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Chamailler – About the French Passé Composé (Present Perfect) Tense

The French Passé Composé is a compound tense used to express actions or events that have been completed in the past. It is one of the most common past tenses in the French language and is typically used in everyday conversation to describe actions that occurred at a specific point in the past. The Passé Composé is constructed using an auxiliary verb (either “être” or “avoir”) and a past participle.

NOTE: To take a deep dive into all the French tenses then see our article on Mastering French Tense Conjugation.

Formation of the Passé Composé

Set the auxiliary verb with either

“être” – used with a select group of verbs (mostly intransitive verbs of motion, reflexive verbs, and some others) or
“avoir” – used with most other verbs. 

Conjugate the auxiliary verb

If using “être,” you must conjugate it in the present tense according to the subject of the sentence. 
Je suis, Tu es, Il est, Nous sommes, Vous êtes, Ils sont 
If using “avoir,” conjugate it according to the subject as well: 
J’ai, Tu as, Elle a, Nous avons, Vous avez, Ils ont.  

Add the past participle

For regular -er verbs, remove the -er ending and add -é (e.g., “parler” becomes “parlé”). 
For regular -ir verbs, remove the -ir ending and add -i (e.g., “finir” becomes “fini”). 
For regular -re verbs, remove the -re ending and add -u (e.g., “vendre” becomes “vendu”). 
For irregular verbs, you’ll need to learn the past participles individually, as they don’t follow a regular pattern.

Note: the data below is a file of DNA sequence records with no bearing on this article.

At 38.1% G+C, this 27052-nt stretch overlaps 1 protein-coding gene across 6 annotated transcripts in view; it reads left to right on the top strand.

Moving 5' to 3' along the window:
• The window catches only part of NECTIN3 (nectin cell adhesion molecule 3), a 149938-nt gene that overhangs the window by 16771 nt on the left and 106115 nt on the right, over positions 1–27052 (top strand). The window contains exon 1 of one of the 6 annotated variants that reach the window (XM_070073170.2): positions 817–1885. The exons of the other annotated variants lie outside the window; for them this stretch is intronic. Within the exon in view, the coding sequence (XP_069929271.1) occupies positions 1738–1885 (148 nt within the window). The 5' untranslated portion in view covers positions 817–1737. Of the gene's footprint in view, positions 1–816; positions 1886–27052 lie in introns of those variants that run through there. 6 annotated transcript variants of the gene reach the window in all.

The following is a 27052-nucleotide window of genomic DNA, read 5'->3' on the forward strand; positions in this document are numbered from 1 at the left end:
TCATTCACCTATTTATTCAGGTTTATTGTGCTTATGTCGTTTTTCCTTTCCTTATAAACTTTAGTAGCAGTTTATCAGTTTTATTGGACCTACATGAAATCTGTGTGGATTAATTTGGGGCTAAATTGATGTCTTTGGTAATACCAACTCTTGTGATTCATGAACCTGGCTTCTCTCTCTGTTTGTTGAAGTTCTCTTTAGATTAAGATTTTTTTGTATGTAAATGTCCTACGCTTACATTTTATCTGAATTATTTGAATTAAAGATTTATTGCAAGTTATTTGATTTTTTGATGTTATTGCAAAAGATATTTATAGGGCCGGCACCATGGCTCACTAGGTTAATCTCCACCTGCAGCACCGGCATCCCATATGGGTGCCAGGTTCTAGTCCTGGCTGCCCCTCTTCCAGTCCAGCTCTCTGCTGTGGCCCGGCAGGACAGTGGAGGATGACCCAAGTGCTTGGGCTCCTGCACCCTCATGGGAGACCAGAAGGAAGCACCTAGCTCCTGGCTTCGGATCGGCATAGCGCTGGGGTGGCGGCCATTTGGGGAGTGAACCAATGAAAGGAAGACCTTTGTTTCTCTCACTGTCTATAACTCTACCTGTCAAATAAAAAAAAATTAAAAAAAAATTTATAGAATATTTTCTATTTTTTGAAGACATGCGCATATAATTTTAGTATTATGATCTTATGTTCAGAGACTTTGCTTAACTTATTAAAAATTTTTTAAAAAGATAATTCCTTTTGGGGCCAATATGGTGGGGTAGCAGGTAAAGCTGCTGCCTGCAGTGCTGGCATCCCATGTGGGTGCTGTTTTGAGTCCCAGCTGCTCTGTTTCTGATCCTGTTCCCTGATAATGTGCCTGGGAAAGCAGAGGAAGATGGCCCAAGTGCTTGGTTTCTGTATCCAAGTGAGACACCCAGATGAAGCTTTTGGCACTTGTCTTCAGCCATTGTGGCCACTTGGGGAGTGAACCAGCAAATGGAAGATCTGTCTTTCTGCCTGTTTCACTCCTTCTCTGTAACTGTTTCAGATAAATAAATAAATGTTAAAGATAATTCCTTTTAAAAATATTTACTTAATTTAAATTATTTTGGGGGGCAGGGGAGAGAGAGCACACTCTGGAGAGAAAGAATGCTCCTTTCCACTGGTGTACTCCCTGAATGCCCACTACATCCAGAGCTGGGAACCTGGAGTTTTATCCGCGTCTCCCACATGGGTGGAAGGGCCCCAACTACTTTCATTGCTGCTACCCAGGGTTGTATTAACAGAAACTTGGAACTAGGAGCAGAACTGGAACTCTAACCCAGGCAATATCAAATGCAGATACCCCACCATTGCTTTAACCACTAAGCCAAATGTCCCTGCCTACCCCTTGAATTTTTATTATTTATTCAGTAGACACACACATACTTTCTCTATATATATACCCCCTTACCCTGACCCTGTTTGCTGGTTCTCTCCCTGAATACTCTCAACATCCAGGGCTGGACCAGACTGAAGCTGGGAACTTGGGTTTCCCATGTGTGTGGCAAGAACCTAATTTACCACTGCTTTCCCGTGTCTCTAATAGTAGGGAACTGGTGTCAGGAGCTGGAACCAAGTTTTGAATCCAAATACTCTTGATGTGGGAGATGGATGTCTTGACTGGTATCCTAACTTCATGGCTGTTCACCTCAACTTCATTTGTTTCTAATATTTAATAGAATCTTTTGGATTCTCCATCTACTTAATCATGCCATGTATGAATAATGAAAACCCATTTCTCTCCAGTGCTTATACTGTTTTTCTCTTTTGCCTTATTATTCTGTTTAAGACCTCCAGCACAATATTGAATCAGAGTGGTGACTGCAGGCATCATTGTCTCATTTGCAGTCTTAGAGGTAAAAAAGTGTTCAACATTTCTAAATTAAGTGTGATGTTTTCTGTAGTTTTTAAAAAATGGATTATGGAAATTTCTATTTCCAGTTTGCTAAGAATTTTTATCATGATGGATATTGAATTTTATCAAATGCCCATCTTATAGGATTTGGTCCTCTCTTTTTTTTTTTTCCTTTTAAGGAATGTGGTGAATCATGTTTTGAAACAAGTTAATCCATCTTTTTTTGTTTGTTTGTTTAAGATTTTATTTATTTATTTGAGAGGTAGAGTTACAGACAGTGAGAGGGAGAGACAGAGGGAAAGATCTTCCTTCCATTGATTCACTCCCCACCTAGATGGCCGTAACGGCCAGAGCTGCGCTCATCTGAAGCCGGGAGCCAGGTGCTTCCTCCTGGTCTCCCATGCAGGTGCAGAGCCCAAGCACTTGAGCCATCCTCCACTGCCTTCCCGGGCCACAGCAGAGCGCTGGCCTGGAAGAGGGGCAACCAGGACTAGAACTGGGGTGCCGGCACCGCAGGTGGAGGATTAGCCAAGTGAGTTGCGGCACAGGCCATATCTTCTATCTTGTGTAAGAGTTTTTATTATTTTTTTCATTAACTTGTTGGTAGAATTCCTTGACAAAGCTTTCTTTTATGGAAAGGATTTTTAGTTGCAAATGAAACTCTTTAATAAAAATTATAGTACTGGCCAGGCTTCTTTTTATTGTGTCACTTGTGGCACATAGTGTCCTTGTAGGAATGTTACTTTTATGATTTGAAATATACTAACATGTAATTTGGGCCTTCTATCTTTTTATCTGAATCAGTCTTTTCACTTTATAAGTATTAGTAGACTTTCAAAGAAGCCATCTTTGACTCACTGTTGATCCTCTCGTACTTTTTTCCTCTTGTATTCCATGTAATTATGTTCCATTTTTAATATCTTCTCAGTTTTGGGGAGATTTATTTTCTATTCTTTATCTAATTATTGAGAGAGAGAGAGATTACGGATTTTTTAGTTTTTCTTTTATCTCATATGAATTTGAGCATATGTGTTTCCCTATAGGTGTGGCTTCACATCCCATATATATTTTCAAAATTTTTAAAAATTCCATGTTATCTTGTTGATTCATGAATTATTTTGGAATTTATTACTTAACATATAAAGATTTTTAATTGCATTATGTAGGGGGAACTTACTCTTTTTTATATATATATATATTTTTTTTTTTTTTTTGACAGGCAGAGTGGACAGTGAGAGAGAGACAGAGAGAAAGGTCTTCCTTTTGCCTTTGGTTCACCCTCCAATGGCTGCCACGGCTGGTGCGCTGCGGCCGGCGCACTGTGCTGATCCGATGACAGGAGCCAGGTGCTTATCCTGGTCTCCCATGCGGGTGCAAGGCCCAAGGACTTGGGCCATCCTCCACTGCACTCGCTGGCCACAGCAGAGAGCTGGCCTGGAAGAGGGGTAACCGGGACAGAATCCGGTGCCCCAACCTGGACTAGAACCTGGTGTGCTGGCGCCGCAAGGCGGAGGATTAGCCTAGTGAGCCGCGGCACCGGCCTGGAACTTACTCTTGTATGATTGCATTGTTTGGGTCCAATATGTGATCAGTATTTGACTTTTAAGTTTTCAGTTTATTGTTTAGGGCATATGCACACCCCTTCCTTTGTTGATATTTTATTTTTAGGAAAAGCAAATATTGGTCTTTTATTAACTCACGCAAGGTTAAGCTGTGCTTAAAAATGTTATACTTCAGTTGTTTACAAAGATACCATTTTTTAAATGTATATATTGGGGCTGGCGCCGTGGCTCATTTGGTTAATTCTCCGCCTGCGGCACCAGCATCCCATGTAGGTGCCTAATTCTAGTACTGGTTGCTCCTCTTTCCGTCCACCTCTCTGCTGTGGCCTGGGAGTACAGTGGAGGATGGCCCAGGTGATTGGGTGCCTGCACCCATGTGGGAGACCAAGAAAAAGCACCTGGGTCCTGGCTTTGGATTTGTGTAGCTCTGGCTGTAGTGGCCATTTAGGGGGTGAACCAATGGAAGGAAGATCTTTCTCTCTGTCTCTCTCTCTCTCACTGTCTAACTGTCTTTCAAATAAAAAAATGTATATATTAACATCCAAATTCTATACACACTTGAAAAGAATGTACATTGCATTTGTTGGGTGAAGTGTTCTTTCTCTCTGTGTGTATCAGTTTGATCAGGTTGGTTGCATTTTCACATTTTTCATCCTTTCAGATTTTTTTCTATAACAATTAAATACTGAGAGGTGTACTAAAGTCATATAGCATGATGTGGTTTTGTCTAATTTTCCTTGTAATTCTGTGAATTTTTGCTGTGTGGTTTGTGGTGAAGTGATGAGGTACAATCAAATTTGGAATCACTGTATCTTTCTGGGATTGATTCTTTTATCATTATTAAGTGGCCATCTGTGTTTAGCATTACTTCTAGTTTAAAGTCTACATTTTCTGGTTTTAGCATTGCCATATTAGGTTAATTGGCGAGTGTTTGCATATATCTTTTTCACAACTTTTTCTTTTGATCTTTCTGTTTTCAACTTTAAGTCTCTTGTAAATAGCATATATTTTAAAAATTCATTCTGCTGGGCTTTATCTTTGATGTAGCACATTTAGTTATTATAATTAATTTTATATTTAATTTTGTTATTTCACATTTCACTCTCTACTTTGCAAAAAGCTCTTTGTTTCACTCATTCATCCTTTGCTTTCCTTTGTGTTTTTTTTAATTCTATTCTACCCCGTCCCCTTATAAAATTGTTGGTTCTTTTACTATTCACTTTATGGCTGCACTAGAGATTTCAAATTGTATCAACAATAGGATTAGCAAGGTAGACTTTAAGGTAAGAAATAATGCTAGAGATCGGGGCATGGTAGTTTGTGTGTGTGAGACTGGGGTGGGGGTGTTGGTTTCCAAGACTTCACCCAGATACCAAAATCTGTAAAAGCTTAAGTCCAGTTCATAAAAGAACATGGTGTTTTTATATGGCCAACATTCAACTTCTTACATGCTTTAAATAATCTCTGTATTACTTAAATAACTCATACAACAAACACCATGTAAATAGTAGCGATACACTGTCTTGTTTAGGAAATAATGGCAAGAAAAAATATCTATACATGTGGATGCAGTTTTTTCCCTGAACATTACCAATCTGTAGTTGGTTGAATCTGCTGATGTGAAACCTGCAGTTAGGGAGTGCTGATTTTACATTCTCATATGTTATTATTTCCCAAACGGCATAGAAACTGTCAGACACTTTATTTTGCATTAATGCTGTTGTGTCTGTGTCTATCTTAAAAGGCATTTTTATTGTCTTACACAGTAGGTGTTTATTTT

Common everyday usage patterns

Narrating Past Events

The Passé Composé is used to talk about specific actions or events that took place in the past. For example: “Hier, j’ai mangé une pizza” (Yesterday, I ate a pizza). 

Sequential Actions

When describing a series of actions in the past, the Passé Composé is used. For example: “D’abord, je me suis réveillé, puis je suis allé travailler” (First, I woke up, then I went to work). 

Describing Completed Actions

It’s used to emphasize that an action has been completed, often with a specific time reference. For example: “Elle a terminé son travail à 18 heures” (She finished her work at 6 p.m.). 

Interactions with other tenses

Imperfect Tense

The Passé Composé is often used in conjunction with the imperfect tense when telling a story or describing past events. The Passé Composé is used for specific actions that occurred, while the imperfect is used for background information or ongoing actions. 
For example: “Il pleuvait quand j’ai sorti mon parapluie” (It was raining when I took out my umbrella).

Conditional and Future Tenses

The Passé Composé is used as a reference point in complex sentences to establish the sequence of events in relation to future or conditional actions. 
For example: “Quand il est arrivé, je lui ai donné ton message” (When he arrived, I gave him your message). 

Summary

The French Passé Composé is an essential tense for talking about completed actions in the past in everyday conversation. It’s important to master the choice of auxiliary verb and the past participle conjugation for various verbs to use it effectively.

I hope you enjoyed this article on the verb chamailler. Still in a learning mood? Check out another TOTALLY random French verb conjugation!